Avalanches & collapsing cornices.

24th January 2024

(Above) High tide at Kingussie shinty club! Floodwater innundated this low lying ground next to the river Spey this morning. Up to this point the Spey only receives runoff from the River Calder (from the Monadliath mtns) and the catchment of the Creag Meagaidh massif. It had been raining a lot overnight at Creag Meagaidh and unusual weather events like this can be a precursor to avalanche activity, especially if it rains immediately after snowfall or drifting.


(Above)  Overnight cornice-triggered wet slab avalanche in this moderately steep NNE-facing gully near Puist Coire Ardair. Rain on snow (aka transitional) event, running out 450m


(Above) Raeburn’s Gully, Coire Ardair. Similar aspect to the previous avalanche and as far as I could tell not cornice triggered. Also transitional and likely occurred late on the 23rd Jan.


(Above) Debris from the Raeburn’s Gully gully seen in profile and viewed from Easy Gully. Ran out approx a total of 450m and onto the talus fan below.


(Above) Easy Gully. Coire Ardair. A loose snow event beginning where the gully steepens up above the popular ice route ‘Last Post’ (in the photo, the wide curtain of ice that descends into the gully). Same timing, I think, as the others. In this instance the avalanche picked up more snow as it transited down the gully. Some bits and pieces of loose snow also fell down out of ‘Centre Post’ – just to the right of the Easy Gully debris tip. (There was also a suggestion of some minor wet slides in the Inner Coire but I wasn’t able to get a good enough view to confirm them).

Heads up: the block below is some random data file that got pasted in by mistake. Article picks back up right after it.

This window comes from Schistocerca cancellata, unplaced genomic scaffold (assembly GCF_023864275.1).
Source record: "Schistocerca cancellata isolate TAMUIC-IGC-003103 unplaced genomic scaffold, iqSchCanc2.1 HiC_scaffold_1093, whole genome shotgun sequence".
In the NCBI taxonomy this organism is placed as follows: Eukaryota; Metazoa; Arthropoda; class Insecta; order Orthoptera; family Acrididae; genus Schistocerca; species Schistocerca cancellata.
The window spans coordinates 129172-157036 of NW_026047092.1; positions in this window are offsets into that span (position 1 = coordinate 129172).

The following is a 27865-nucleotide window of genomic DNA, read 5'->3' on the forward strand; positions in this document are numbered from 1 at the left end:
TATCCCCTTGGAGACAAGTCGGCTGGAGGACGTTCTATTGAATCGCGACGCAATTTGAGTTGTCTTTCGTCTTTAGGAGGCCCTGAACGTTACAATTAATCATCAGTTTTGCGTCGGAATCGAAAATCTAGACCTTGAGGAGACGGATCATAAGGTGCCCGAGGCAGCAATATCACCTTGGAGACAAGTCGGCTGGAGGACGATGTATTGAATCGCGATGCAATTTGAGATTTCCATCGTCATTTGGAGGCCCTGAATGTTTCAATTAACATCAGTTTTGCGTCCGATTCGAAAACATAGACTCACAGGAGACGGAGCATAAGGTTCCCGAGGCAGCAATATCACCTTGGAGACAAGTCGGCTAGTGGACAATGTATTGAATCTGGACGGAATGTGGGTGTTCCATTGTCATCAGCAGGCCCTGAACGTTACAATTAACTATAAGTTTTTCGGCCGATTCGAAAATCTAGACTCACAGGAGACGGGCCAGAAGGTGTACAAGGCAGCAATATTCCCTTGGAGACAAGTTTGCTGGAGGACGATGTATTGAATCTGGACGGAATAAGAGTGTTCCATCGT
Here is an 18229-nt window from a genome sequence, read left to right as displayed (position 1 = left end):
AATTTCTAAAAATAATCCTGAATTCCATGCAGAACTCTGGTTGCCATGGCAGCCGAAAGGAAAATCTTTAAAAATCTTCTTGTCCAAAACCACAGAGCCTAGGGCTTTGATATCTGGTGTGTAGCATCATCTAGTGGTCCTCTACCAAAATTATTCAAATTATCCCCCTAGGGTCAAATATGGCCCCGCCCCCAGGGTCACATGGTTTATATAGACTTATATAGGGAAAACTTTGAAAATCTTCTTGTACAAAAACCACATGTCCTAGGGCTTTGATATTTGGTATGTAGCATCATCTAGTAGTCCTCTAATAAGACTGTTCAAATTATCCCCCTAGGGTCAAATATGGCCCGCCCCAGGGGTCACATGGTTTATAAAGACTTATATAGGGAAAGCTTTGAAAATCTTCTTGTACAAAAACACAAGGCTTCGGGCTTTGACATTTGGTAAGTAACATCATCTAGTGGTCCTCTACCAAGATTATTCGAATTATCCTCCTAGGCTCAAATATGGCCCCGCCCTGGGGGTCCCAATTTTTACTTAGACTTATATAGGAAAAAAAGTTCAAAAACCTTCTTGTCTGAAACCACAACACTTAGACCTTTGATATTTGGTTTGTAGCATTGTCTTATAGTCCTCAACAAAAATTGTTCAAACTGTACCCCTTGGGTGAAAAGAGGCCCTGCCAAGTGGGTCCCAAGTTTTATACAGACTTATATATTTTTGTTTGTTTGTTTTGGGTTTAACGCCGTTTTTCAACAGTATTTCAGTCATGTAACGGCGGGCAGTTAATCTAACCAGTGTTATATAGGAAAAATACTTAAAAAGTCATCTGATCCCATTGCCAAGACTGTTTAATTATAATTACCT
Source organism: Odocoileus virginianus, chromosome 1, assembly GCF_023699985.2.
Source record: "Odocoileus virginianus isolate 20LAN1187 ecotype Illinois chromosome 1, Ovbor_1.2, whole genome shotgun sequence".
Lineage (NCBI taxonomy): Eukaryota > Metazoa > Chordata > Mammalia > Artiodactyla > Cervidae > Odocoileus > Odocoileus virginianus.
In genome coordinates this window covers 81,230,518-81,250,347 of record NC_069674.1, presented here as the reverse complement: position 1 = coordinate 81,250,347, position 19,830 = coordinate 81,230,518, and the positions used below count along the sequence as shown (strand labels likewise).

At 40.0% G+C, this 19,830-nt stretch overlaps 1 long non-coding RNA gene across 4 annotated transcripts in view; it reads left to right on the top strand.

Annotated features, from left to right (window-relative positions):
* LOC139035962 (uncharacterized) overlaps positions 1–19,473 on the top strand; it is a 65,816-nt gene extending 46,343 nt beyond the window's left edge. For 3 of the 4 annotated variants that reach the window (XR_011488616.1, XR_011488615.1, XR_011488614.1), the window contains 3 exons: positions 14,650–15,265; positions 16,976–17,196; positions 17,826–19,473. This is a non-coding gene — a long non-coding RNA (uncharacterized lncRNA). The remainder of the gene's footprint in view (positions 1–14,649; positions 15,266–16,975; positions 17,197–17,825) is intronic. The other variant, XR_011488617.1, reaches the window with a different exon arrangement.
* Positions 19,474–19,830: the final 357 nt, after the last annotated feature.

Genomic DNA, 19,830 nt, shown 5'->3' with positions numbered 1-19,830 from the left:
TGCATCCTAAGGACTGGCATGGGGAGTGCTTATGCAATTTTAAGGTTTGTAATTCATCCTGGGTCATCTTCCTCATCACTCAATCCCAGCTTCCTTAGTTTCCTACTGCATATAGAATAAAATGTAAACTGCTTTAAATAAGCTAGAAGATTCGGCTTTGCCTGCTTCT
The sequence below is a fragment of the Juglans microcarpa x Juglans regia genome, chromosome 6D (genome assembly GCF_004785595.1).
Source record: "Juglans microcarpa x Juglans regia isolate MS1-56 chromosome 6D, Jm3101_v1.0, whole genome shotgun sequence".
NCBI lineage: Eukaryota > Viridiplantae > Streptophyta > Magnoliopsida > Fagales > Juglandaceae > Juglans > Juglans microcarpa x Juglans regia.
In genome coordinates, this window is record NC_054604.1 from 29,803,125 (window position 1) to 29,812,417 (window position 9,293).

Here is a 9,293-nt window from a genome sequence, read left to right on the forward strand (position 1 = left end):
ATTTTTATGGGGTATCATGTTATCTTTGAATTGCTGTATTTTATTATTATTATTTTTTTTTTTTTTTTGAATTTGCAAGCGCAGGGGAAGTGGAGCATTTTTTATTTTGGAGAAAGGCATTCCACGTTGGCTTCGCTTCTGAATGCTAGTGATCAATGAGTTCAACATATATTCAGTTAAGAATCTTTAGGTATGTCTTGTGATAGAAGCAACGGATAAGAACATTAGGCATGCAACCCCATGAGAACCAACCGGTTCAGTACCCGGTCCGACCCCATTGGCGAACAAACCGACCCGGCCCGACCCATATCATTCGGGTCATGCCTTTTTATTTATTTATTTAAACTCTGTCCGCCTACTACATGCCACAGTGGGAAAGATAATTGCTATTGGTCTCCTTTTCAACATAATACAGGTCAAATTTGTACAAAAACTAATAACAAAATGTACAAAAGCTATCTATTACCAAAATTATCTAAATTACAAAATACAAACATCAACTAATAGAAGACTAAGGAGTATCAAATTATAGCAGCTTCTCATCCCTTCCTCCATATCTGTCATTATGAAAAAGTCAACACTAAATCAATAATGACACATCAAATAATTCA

(Above) Cornice debris from a few sizeable collapses on the S-facing aspects of Coire Ardair. There’s also a biggish cornice debris tip over on the right of shot. As you can see, cornices still remain in place.

Dry overnight conditions should encourage further consolidation of snow in most places. There will be some limited wet snow instability after the rain and mild temps kick in during Thursday morning. Those remaining cornices (some large) will all remain prone to sudden collapse. Also, cannot rule out minor full depth avalanches from the steep crags of the Post Face.

How come Low Hazard then?